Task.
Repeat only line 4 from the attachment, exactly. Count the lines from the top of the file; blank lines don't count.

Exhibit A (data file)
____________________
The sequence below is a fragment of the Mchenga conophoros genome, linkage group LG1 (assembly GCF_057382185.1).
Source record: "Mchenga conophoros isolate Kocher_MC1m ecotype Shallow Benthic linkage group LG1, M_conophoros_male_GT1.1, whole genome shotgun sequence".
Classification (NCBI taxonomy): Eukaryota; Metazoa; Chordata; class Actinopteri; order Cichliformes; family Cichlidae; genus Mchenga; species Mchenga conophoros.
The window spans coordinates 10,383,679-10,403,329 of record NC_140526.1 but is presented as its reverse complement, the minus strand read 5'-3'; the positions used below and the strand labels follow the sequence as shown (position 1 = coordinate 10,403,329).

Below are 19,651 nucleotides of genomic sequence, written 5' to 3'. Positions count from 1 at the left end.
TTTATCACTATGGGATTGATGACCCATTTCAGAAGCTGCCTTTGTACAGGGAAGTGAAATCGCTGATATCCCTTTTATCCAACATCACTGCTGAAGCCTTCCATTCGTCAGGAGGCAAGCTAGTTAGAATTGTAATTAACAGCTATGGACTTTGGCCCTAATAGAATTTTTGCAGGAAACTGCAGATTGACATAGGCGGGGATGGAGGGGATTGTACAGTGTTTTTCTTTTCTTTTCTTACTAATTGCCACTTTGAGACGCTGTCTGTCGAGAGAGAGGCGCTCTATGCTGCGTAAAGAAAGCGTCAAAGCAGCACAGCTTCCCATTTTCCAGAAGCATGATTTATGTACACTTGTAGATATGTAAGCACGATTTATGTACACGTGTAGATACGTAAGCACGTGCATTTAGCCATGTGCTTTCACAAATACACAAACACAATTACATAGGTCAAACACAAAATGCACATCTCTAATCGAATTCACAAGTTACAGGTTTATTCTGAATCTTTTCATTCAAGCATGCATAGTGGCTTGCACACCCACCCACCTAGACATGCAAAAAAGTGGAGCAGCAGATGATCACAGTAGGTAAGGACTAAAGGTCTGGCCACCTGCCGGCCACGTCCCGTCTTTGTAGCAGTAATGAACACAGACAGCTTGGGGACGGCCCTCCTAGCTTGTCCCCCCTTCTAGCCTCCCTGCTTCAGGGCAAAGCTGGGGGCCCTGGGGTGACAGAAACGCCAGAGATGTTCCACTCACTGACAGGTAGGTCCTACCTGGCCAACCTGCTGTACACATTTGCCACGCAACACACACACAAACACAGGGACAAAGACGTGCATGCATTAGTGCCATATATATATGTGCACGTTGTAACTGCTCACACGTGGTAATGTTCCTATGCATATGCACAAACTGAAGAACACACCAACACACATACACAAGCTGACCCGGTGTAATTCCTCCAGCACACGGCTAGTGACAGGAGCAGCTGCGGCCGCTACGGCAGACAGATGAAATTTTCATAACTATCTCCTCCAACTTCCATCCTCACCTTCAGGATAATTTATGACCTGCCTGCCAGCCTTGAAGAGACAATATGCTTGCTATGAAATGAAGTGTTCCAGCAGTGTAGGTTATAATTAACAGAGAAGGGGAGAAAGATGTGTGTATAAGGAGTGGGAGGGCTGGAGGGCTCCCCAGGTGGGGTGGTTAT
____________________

The window spans coordinates 10,383,679-10,403,329 of record NC_140526.1 but is presented as its reverse complement, the minus strand read 5'-3'; the positions used below and the strand labels follow the sequence as shown (position 1 = coordinate 10,403,329).